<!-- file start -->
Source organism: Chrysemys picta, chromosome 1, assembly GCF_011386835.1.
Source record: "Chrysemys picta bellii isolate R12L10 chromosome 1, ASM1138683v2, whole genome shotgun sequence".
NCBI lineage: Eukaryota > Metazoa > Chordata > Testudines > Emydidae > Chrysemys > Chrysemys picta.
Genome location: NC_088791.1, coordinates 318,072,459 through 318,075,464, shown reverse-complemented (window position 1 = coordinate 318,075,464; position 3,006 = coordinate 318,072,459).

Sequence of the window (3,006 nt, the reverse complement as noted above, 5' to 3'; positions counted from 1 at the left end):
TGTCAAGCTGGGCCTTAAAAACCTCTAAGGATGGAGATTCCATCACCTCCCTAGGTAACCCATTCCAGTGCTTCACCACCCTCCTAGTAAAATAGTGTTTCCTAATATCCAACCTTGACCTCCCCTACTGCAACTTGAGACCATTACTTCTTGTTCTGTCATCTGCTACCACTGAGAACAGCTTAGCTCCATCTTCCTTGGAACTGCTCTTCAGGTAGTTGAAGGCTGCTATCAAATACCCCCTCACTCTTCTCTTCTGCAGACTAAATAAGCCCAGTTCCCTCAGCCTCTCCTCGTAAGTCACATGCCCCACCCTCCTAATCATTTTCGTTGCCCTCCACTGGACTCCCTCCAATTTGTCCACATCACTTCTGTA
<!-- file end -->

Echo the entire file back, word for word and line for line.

Source organism: Chrysemys picta, chromosome 1, assembly GCF_011386835.1.
Source record: "Chrysemys picta bellii isolate R12L10 chromosome 1, ASM1138683v2, whole genome shotgun sequence".
NCBI lineage: Eukaryota > Metazoa > Chordata > Testudines > Emydidae > Chrysemys > Chrysemys picta.
Genome location: NC_088791.1, coordinates 318,072,459 through 318,075,464, shown reverse-complemented (window position 1 = coordinate 318,075,464; position 3,006 = coordinate 318,072,459).

Sequence of the window (3,006 nt, the reverse complement as noted above, 5' to 3'; positions counted from 1 at the left end):
TGTCAAGCTGGGCCTTAAAAACCTCTAAGGATGGAGATTCCATCACCTCCCTAGGTAACCCATTCCAGTGCTTCACCACCCTCCTAGTAAAATAGTGTTTCCTAATATCCAACCTTGACCTCCCCTACTGCAACTTGAGACCATTACTTCTTGTTCTGTCATCTGCTACCACTGAGAACAGCTTAGCTCCATCTTCCTTGGAACTGCTCTTCAGGTAGTTGAAGGCTGCTATCAAATACCCCCTCACTCTTCTCTTCTGCAGACTAAATAAGCCCAGTTCCCTCAGCCTCTCCTCGTAAGTCACATGCCCCACCCTCCTAATCATTTTCGTTGCCCTCCACTGGACTCCCTCCAATTTGTCCACATCACTTCTGTA